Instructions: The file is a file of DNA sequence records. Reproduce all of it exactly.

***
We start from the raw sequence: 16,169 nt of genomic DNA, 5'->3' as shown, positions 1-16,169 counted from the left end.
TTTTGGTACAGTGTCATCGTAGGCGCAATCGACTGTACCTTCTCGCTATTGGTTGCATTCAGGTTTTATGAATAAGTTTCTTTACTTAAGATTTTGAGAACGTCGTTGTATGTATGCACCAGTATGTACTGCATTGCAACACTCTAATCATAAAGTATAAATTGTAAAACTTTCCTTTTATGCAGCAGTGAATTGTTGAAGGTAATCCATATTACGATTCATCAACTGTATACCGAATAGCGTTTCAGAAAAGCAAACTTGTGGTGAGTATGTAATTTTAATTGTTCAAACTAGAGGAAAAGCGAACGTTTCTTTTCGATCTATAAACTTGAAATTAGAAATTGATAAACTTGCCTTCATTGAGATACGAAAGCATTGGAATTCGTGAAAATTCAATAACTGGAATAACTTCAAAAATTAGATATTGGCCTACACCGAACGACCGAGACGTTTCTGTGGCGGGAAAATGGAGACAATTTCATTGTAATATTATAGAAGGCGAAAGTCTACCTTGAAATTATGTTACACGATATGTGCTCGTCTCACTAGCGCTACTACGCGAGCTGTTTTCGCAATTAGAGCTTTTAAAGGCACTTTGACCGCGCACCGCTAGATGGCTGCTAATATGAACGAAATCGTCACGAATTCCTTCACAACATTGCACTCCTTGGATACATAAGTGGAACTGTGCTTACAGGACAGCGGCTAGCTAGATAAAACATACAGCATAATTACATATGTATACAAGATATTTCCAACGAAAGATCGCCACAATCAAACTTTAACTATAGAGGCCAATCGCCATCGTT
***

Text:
We start from the raw sequence: 16,169 nt of genomic DNA, 5'->3' as shown, positions 1-16,169 counted from the left end.
TTTTGGTACAGTGTCATCGTAGGCGCAATCGACTGTACCTTCTCGCTATTGGTTGCATTCAGGTTTTATGAATAAGTTTCTTTACTTAAGATTTTGAGAACGTCGTTGTATGTATGCACCAGTATGTACTGCATTGCAACACTCTAATCATAAAGTATAAATTGTAAAACTTTCCTTTTATGCAGCAGTGAATTGTTGAAGGTAATCCATATTACGATTCATCAACTGTATACCGAATAGCGTTTCAGAAAAGCAAACTTGTGGTGAGTATGTAATTTTAATTGTTCAAACTAGAGGAAAAGCGAACGTTTCTTTTCGATCTATAAACTTGAAATTAGAAATTGATAAACTTGCCTTCATTGAGATACGAAAGCATTGGAATTCGTGAAAATTCAATAACTGGAATAACTTCAAAAATTAGATATTGGCCTACACCGAACGACCGAGACGTTTCTGTGGCGGGAAAATGGAGACAATTTCATTGTAATATTATAGAAGGCGAAAGTCTACCTTGAAATTATGTTACACGATATGTGCTCGTCTCACTAGCGCTACTACGCGAGCTGTTTTCGCAATTAGAGCTTTTAAAGGCACTTTGACCGCGCACCGCTAGATGGCTGCTAATATGAACGAAATCGTCACGAATTCCTTCACAACATTGCACTCCTTGGATACATAAGTGGAACTGTGCTTACAGGACAGCGGCTAGCTAGATAAAACATACAGCATAATTACATATGTATACAAGATATTTCCAACGAAAGATCGCCACAATCAAACTTTAACTATAGAGGCCAATCGCCATCGTT